The aggregation of proteins into amyloid fibrils is implicated in numerous chronic diseases affecting millions of people worldwide. These illnesses include Alzheimer’s disease, Parkinson’s disease, and type II diabetes. It is now understood that early-stage aggregates are toxic, prompting a shift from studying mature fibrils to investigating mechanisms of nascent fibril formation and related intermediates. However, there are still challenges in identifying aggregation pathways and detecting early-stage aggregates. My research addresses these challenges on two fronts: (1) investigating the mechanism behind early-stage amyloid aggregates using molecular simulations, specifically with molecular dynamics and the string method sampling technique, and (2) detecting early-stage amyloid aggregates with liquid crystals.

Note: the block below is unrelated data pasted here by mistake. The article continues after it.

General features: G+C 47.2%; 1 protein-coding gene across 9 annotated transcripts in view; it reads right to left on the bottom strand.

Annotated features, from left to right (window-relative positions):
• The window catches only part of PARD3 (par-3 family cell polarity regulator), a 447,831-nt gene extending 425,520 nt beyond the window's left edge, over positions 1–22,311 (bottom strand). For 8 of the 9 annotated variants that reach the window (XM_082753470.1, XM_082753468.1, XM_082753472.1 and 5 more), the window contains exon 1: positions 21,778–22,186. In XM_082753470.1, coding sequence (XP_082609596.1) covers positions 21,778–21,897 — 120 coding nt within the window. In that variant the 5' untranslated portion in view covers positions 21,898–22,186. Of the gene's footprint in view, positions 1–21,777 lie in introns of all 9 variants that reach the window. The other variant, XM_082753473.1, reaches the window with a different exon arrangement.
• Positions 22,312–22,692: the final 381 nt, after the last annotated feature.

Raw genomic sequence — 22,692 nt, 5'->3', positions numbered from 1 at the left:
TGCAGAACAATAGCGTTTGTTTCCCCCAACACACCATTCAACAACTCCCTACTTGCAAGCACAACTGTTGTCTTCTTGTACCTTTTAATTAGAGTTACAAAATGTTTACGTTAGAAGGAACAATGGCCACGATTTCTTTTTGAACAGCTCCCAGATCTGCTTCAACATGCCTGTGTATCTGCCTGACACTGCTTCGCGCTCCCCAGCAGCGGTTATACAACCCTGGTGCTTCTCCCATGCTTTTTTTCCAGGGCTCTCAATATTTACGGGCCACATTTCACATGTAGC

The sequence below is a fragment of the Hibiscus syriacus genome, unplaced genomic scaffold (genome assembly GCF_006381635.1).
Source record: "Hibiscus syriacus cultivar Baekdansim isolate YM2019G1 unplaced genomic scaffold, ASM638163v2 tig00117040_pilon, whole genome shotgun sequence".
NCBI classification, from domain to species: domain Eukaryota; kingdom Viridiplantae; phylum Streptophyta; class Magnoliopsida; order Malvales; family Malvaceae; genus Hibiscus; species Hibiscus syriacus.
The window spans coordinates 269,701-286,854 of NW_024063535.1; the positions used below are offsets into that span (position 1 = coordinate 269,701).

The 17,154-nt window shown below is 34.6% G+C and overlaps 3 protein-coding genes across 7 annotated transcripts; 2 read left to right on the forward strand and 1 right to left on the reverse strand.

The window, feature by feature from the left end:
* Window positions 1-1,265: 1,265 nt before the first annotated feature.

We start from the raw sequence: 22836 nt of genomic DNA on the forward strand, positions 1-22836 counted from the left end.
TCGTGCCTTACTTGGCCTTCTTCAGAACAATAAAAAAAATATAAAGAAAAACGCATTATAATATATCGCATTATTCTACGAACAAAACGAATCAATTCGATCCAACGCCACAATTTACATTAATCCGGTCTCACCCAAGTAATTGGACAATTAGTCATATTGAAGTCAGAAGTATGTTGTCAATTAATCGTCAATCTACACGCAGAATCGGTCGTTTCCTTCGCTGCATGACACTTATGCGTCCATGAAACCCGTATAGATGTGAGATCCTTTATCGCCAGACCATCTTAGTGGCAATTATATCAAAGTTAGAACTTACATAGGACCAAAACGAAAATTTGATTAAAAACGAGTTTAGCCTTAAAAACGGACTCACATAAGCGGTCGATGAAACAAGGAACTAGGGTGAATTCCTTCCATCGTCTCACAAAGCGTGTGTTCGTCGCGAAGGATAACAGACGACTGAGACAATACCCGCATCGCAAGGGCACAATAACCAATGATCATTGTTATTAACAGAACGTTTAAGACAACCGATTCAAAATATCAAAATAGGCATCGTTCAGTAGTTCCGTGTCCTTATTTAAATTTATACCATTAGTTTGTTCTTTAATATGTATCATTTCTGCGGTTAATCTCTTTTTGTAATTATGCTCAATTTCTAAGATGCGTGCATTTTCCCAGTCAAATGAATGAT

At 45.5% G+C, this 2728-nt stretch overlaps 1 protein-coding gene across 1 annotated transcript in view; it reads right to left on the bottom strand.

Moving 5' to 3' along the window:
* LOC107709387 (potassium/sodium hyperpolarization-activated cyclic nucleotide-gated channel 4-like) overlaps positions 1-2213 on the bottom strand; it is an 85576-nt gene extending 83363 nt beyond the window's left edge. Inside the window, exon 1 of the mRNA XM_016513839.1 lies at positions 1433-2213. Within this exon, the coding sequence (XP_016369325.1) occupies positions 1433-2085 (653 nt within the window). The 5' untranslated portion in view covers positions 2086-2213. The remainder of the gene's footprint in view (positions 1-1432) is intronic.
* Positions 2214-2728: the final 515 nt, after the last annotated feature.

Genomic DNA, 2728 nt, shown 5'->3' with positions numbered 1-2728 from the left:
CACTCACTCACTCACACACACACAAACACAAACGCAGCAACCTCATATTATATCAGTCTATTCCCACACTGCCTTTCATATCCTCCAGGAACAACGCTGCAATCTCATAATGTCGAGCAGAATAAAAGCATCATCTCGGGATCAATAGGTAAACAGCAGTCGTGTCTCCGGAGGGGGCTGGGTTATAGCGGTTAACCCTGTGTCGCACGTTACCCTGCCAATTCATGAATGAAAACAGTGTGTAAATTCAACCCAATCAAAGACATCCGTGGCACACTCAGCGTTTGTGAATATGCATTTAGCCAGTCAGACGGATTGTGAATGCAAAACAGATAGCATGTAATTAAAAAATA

Ashley is from Cary, NC. In 2014, she graduated from Caltech with a B.S. in Chemical Engineering. She then joined the inaugural class of PhD students in the Institute for Molecular Engineering (now the Pritzker School of Molecular Engineering) at the University of Chicago. Ashley is now a graduate student in Prof. Juan de Pablo's group, working on molecular simulations of protein aggregation and liquid crystal sensing applications. In addition to research, Ashley enjoys biking, learning foreign languages, and pushing the limits of apartment gardening.
- Extracting collective motions underlying nucleosome dynamics via nonlinear manifold learning
- Early-stage human islet amyloid polypeptide aggregation: Mechanisms behind dimer formation
- Adaptive enhanced sampling by force-biasing using neural networks
- Human Islet Amyloid Polypeptide: Identifying Early-Stage Aggregation Mechanisms through Molecular Simulation